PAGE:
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Term 4 saw the Carnarvon Academy’s Year 10-12 students head 87kms out of Carnarvon to Rio Tinto’s Lake Macleod operation for a work site visit with Superintendent Scott (Max) Maxwell.

Max took the time to personally take the boys on a very interesting and informative experience.

Dressed to site regulations in their hi-vis long sleeves, pants, boots and personal protective equipment (PPE), the fellas were keen to get out and explore this unknown region right in their backyard.

It didn’t take long for the boys to see just how vast the Lake Macleod site was, with wide expanses of nothing and only the odd building jutting out – it really seemed like an endless operation.

Beautifully flat and crystal clear water covered the crystallisers on the lake’s surface, from clear to pale and deep blue, and even red.

The Clontarf bus rolled up just in time to watch a surface reclaimer hard at work as it broke up the hard salt crust that took six months to form and load the heavy haul units with tonne after tonne. This was then hauled off to the wash plant where the harvested salt would be rinsed and stockpiled to drain according to its grade.

“How much does a truck cost?” and “how long do they last?” were some of the questions the boys asked with much enthusiasm.

Max went on to explain that a $1,000,000 truck would be doing well to still be functioning after two years. And that’s before factoring in the trailers, tyres, fuel, break downs and repairs – and that’s just on one truck. for the boys, it was easy to see why Rio Tinto invests so much into their employees and the importance they place on training their people to carry out all the work created by their operation.

The Lake Mcleod site is also very lucky to have its own export port located just a short drive down one of the most maintained roads in the Gascoyne area. The Cape is home to Lake MacLeod’s export facilities, with dump bridges, refuelling areas, kilometres of conveyor belts and product stockpiles.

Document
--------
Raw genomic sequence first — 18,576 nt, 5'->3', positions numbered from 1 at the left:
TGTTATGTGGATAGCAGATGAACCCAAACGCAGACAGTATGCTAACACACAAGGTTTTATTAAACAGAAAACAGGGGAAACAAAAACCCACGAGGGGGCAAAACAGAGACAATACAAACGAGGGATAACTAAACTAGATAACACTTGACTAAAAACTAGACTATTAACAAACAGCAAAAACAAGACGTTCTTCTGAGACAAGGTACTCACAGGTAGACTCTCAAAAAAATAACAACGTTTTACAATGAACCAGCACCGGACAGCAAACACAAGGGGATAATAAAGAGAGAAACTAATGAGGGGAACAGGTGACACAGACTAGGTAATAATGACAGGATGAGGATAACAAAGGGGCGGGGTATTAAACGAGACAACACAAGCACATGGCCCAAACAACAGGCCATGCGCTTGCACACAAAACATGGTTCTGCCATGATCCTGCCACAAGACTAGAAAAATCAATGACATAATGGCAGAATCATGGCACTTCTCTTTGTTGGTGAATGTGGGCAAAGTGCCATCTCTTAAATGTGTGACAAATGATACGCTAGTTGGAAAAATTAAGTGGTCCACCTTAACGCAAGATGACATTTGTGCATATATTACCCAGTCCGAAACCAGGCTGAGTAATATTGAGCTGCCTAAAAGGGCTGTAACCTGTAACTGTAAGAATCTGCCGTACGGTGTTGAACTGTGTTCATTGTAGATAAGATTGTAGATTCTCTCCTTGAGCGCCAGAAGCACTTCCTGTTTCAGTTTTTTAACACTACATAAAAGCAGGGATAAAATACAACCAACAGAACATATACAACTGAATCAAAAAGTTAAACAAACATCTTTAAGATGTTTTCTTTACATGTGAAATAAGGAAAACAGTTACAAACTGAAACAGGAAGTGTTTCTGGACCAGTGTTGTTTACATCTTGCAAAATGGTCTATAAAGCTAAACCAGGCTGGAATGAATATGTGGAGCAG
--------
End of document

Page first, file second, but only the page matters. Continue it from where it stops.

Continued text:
Max explained all the different equipment, machinery and roles that exist within Lake MacLeod’s operations. The options seemed just as vast as the site itself – fixed plant, light vehicle, heavy duty diesel mechanics, auto electricians, general electricians, laboratory technicians, stores, plant operations, ship loaders, lake workers, operators, general works and administration – just to name a few.

Throughout the tour, the boys engaged and interacted with Rio Tinto’s staff to a high degree. From the usual maintenance workshops, crib rooms and stores on site, to the vast salt crystallisers and wash plant, the mountains of pure salt and beautiful scenery of sites own export port – it was easy to see the genuine interest the boys showed for learning more about possible careers and experiences they could put their hands up for.

The Carnarvon Academy has been very fortunate in the past years with numerous boys completing School Based Traineeships and apprenticeships with Rio Tinto.

The Academy currently has two second year apprentices and two School Based Trainees at the Lake Mcleod site and another working FIFO out of Carnarvon to Marandoo. We hope to add another to the list as he is currently completing his application for an apprenticeship in 2018.

With Rio Tinto running such a productive and engaging operation and being located just out of Carnarvon, it is little wonder why employment there is so highly sought. This encourages the boys to grow over the next few months (much like the salt) in the hope that they too will be harvested for their skills and enthusiasm in the years to come.

Visit to Rio Tinto Salt Lake McLeod (2) [600px WA] Visit to Rio Tinto Salt Lake McLeod (1) [600px WA] Visit to Rio Tinto Salt Lake McLeod (4) [600px WA] Visit to Rio Tinto Salt Lake McLeod (3) [600px WA]